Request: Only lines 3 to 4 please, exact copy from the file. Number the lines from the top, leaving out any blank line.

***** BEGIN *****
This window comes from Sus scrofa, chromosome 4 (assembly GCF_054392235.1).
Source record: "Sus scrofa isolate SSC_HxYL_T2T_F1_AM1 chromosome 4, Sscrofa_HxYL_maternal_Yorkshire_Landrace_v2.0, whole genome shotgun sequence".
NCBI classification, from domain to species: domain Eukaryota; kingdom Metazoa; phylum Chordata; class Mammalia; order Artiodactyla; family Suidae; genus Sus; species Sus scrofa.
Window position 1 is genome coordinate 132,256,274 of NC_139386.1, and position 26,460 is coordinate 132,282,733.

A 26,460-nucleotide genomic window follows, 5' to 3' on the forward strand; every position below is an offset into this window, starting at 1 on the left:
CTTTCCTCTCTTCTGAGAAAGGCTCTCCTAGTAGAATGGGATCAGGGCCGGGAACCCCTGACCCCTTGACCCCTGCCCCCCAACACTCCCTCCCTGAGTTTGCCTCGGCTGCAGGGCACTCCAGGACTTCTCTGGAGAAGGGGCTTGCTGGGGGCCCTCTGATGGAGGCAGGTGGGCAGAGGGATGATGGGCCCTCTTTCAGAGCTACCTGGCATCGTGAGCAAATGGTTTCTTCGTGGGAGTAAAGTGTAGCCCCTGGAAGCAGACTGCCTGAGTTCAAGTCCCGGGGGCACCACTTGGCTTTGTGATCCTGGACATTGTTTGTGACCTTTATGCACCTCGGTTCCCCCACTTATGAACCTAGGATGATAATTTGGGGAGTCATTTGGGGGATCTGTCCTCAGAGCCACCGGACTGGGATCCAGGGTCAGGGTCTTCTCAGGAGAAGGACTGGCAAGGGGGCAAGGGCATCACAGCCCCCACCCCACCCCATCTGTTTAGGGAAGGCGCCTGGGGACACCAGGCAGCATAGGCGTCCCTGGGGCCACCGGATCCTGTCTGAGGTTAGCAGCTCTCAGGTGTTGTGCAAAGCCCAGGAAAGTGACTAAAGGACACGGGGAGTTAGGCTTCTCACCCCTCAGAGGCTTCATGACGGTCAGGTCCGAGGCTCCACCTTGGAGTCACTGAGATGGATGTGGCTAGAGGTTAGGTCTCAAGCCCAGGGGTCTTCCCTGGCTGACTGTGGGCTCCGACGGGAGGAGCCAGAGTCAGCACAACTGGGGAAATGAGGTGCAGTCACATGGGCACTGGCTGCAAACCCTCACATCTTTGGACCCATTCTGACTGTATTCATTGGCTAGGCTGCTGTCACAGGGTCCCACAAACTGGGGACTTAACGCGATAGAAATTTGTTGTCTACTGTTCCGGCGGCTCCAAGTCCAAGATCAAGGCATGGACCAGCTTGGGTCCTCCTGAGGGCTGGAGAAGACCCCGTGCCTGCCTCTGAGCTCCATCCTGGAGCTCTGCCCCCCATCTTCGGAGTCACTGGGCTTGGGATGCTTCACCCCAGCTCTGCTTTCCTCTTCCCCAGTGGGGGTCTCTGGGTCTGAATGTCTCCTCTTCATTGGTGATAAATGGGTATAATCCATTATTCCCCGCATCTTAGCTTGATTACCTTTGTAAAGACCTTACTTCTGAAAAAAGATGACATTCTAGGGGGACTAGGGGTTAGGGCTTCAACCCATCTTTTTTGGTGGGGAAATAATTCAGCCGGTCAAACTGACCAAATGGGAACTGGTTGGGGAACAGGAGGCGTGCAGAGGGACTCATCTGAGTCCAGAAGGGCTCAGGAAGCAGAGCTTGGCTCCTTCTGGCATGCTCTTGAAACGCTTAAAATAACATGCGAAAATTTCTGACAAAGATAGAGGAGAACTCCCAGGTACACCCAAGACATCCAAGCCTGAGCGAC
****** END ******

NCBI classification, from domain to species: domain Eukaryota; kingdom Metazoa; phylum Chordata; class Mammalia; order Artiodactyla; family Suidae; genus Sus; species Sus scrofa.
Window position 1 is genome coordinate 132,256,274 of NC_139386.1, and position 26,460 is coordinate 132,282,733.